Archives: 06/2010

Dan Mitchell Gets Results

I gave a speech in Hungary about two weeks ago and now the government has announced a big step in the direction of better fiscal policy. My role was about as meaningful as the rooster crowing, followed by the sunrise, but this is still good news. According to Reuters, “Hungary’s new government plans to introduce a flat personal income tax of 16 percent from 2011, as well as a 15 percent cut in public sector wages.” Those are the headline initiatives, but the fiscal reform package includes other good policies. Here’s a blurb from The Economist.

After a three-day emergency cabinet meeting over the weekend, Viktor Orban, the prime minister, announced the government’s new economic programme this afternoon. The battered forint quickly jumped almost 2% in response. …The introduction of a 16% flat personal income tax is a daring move, and could have important repercussions beyond balancing the state’s books. Unemployment, or at least that element of it which is declared, is nudging 12%, and one reason is Hungary’s cumbersome bureacracy and heavy tax burden. Now Mr Orban has announced that corporation tax for companies with annual profits of less than 500m forints will be reduced from 19% to 10%. Ten more small and bothersome taxes are set to be abolished altogether.

A few years ago, when several nations each year were adopting the flat tax, I arbitrarily decided that this rock classic would be the theme song of the tax reform movement. Sadly, it doesn’t look like we’ll get to play it in America anytime soon.

A Public Thumb on the Election Scales

When taxpayers underwrite the campaign expenses of candidates for public office, serious questions arise: Not least, why should taxpayers subsidize candidates or ideas they oppose? But when taxpayers subsidize only one side in a campaign, there should be outrage. Perhaps there was at the Supreme Court this morning, when the Court blocked an appalling opinion out of, not surprisingly, the oft-overturned Ninth Circuit.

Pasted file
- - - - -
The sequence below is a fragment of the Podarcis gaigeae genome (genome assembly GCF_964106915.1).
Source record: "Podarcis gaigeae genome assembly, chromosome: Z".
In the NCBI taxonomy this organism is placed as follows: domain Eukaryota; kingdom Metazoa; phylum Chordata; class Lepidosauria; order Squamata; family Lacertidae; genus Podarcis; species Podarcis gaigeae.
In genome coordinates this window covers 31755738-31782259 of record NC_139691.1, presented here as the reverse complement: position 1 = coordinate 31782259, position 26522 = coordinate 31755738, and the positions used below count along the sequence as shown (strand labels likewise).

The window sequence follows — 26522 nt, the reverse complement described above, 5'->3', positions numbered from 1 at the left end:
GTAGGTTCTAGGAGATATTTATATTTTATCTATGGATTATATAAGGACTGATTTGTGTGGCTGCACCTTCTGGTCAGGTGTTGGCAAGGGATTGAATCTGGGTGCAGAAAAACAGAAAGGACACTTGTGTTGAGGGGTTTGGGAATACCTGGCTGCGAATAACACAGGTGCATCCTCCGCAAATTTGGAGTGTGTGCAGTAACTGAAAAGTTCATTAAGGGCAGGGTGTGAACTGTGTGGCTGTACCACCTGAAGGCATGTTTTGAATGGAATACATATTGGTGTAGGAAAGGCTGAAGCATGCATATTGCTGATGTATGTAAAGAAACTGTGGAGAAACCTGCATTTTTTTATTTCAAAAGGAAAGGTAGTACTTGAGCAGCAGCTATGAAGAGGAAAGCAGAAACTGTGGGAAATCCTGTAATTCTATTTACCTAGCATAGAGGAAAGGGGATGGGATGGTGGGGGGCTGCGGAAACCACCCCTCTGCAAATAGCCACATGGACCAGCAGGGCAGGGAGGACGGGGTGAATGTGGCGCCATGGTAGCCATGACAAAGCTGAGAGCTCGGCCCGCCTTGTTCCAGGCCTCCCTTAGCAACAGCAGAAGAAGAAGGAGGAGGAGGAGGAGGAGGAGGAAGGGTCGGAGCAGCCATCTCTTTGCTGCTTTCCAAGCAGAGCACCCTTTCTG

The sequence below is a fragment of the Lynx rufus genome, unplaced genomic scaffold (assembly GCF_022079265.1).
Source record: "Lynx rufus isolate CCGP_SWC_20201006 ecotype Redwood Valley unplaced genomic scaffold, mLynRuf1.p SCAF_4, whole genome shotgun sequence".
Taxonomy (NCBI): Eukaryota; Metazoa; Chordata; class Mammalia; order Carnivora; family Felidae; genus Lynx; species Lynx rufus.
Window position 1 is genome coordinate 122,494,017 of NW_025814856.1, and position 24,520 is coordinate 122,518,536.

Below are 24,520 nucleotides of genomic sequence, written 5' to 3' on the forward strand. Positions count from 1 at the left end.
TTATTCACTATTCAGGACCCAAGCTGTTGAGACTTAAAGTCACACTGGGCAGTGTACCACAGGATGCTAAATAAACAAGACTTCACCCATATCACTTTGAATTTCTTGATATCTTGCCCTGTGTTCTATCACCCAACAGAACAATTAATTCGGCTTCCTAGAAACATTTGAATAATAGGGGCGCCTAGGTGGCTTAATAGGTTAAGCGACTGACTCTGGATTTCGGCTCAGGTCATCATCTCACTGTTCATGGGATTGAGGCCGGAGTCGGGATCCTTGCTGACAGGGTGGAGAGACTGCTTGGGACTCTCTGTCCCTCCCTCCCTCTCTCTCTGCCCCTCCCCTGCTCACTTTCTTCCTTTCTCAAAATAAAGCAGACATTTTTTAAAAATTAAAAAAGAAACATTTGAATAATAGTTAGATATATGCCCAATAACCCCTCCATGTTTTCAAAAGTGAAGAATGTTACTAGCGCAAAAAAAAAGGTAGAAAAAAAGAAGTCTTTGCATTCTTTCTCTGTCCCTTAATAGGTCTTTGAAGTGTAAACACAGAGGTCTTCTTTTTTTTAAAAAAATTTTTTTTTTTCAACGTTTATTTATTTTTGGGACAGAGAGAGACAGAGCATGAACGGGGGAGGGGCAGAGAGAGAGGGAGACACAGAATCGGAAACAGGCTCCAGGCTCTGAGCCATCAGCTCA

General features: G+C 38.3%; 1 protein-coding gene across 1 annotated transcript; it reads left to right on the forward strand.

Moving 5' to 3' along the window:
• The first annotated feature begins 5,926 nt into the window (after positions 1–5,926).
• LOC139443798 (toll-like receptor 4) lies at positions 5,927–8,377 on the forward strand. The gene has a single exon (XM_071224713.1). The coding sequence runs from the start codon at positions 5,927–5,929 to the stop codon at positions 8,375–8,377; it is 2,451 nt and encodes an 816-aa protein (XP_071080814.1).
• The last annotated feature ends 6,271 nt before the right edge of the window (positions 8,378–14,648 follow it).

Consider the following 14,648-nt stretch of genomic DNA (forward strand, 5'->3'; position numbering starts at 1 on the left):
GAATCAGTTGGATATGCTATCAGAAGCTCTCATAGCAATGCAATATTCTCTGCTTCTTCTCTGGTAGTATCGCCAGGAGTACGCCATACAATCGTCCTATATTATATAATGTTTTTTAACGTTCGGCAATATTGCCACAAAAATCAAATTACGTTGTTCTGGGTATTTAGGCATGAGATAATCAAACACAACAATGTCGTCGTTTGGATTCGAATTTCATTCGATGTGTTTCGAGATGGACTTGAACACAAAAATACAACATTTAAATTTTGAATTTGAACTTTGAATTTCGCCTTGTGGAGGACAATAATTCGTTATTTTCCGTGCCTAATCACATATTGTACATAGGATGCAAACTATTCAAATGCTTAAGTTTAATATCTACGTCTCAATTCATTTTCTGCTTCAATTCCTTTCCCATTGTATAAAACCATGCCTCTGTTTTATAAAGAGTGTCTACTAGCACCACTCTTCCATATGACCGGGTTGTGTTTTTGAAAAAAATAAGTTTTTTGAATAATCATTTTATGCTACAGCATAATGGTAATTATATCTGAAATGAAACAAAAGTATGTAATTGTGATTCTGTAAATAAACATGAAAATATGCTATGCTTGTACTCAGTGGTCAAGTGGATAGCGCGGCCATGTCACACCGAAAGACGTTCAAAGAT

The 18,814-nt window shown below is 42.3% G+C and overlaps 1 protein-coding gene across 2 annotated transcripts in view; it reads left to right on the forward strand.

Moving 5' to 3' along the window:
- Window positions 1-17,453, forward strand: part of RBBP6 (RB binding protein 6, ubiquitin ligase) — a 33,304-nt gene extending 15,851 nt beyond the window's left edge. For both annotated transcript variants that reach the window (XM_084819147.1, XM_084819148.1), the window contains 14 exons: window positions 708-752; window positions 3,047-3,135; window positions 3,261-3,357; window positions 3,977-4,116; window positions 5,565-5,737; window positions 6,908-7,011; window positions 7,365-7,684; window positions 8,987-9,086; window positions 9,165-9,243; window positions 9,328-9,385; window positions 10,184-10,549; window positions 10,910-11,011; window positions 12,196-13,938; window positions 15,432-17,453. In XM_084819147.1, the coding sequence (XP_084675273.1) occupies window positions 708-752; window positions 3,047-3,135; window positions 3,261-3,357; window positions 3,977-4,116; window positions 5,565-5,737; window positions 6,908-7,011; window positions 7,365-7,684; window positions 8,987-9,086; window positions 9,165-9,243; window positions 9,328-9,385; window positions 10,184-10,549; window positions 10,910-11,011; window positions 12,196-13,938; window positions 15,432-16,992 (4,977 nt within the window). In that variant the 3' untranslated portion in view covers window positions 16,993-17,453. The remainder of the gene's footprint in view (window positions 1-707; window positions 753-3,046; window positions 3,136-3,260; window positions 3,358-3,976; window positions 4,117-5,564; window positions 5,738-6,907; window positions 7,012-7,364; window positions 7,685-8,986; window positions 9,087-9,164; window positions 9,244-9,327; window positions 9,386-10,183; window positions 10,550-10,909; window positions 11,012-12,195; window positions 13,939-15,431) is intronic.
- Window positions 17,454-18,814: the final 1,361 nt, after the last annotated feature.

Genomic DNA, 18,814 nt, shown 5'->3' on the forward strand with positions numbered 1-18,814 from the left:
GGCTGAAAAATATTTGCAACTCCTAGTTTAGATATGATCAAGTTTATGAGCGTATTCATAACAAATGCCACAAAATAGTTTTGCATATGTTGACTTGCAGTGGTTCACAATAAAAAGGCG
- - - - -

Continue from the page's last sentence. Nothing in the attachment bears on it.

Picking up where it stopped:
In McComish v. Bennett the Goldwater Institute is challenging Arizona’s Clean Elections Act, under which “candidates who run with public campaign subsidies receive an almost dollar-for-dollar match each time a privately funded opponent raises money above a certain amount,” the Goldwater press release states, “and additional matches when independent expenditures are made against the subsidized candidate.”

The problem for proponents of this Act is that the Supreme Court has said more than once that “leveling the playing field” is a forbidden rationale for campaign finance regulations. Moreover, and more precisely, in 2008, in Davis v. FEC, the Court held that the so-called Millionaires Amendment to the McCain-Feingold campaign finance act of 2002 was unconstitutional. Under that amendment the contribution caps that would otherwise apply to congressional candidates were lifted if a candidate was running against a self-financed opponent – a “millionaire” who, under the First Amendment, could not be restricted in funding his own campaign. Again, leveling the playing field won’t do. (Note also that that amendment put a lie to the main rationale for campaign finance restrictions – to prohibit corruption or its appearance. The caps are needed to prevent the candidate from being corrupted, so the argument runs – unless he’s running against a millionaire, in which case he won’t be corrupted by the added contributions. Such are the lengths to which campaign finance regulators are prepared to go to justify their schemes.)

Writing for the majority in Davis, Justice Alito went to the heart of the matter: “It is a dangerous business for Congress to use the election laws to influence the voters’ choices.” That it is, and it’s not through election laws alone that Congress – or states, as here – tries to influence voters choices through the use of taxpayer dollars. Do we need any better example, on this primary election day around the country, than publicly-funded National Public Radio?

In January, U.S. District Court Judge Roslyn Silver found Arizona’s Act unconstitutional under the First Amendment. But the state appealed, and last month a three-judge panel of the Ninth Circuit issued an opinion stating that the damage to free speech was minimal. This morning the Supreme Court issued an order to enforce the District Court’s injunction against the use of matching funds. As reported by the Goldwater Institute, the order says the injunction will remain in effect until the Court rules on the underlying appeal of the Ninth Circuit decision. The injunction also would be lifted if the Supreme Court decides not to consider the formal appeal. This is one to watch.